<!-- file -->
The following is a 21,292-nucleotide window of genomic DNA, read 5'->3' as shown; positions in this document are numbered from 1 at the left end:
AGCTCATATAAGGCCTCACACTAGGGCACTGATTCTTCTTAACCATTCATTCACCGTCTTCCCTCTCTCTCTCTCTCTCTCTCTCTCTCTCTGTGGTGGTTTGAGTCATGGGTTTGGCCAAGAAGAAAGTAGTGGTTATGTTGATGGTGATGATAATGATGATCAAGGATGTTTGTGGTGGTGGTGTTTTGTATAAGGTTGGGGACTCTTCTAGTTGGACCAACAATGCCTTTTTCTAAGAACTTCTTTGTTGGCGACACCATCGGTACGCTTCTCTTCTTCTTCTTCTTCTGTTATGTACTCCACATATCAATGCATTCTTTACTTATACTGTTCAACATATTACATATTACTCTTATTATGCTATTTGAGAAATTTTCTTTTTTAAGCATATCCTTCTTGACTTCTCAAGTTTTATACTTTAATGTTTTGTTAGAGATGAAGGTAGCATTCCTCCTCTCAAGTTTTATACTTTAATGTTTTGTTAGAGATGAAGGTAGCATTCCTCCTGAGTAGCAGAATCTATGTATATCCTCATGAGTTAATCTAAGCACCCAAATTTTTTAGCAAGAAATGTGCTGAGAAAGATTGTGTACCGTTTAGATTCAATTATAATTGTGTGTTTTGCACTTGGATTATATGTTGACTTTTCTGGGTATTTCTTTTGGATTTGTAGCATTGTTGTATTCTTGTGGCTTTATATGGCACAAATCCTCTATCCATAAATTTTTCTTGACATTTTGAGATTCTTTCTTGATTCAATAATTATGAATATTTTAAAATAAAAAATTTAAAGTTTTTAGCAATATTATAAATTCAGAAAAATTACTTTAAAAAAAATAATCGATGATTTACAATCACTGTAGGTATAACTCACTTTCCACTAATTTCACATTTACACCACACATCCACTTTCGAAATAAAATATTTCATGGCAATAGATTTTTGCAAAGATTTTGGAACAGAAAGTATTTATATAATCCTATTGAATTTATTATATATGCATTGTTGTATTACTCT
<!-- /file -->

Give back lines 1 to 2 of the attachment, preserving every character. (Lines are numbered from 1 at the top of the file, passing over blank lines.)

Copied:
The following is a 21,292-nucleotide window of genomic DNA, read 5'->3' as shown; positions in this document are numbered from 1 at the left end:
AGCTCATATAAGGCCTCACACTAGGGCACTGATTCTTCTTAACCATTCATTCACCGTCTTCCCTCTCTCTCTCTCTCTCTCTCTCTCTCTCTGTGGTGGTTTGAGTCATGGGTTTGGCCAAGAAGAAAGTAGTGGTTATGTTGATGGTGATGATAATGATGATCAAGGATGTTTGTGGTGGTGGTGTTTTGTATAAGGTTGGGGACTCTTCTAGTTGGACCAACAATGCCTTTTTCTAAGAACTTCTTTGTTGGCGACACCATCGGTACGCTTCTCTTCTTCTTCTTCTTCTGTTATGTACTCCACATATCAATGCATTCTTTACTTATACTGTTCAACATATTACATATTACTCTTATTATGCTATTTGAGAAATTTTCTTTTTTAAGCATATCCTTCTTGACTTCTCAAGTTTTATACTTTAATGTTTTGTTAGAGATGAAGGTAGCATTCCTCCTCTCAAGTTTTATACTTTAATGTTTTGTTAGAGATGAAGGTAGCATTCCTCCTGAGTAGCAGAATCTATGTATATCCTCATGAGTTAATCTAAGCACCCAAATTTTTTAGCAAGAAATGTGCTGAGAAAGATTGTGTACCGTTTAGATTCAATTATAATTGTGTGTTTTGCACTTGGATTATATGTTGACTTTTCTGGGTATTTCTTTTGGATTTGTAGCATTGTTGTATTCTTGTGGCTTTATATGGCACAAATCCTCTATCCATAAATTTTTCTTGACATTTTGAGATTCTTTCTTGATTCAATAATTATGAATATTTTAAAATAAAAAATTTAAAGTTTTTAGCAATATTATAAATTCAGAAAAATTACTTTAAAAAAAATAATCGATGATTTACAATCACTGTAGGTATAACTCACTTTCCACTAATTTCACATTTACACCACACATCCACTTTCGAAATAAAATATTTCATGGCAATAGATTTTTGCAAAGATTTTGGAACAGAAAGTATTTATATAATCCTATTGAATTTATTATATATGCATTGTTGTATTACTCT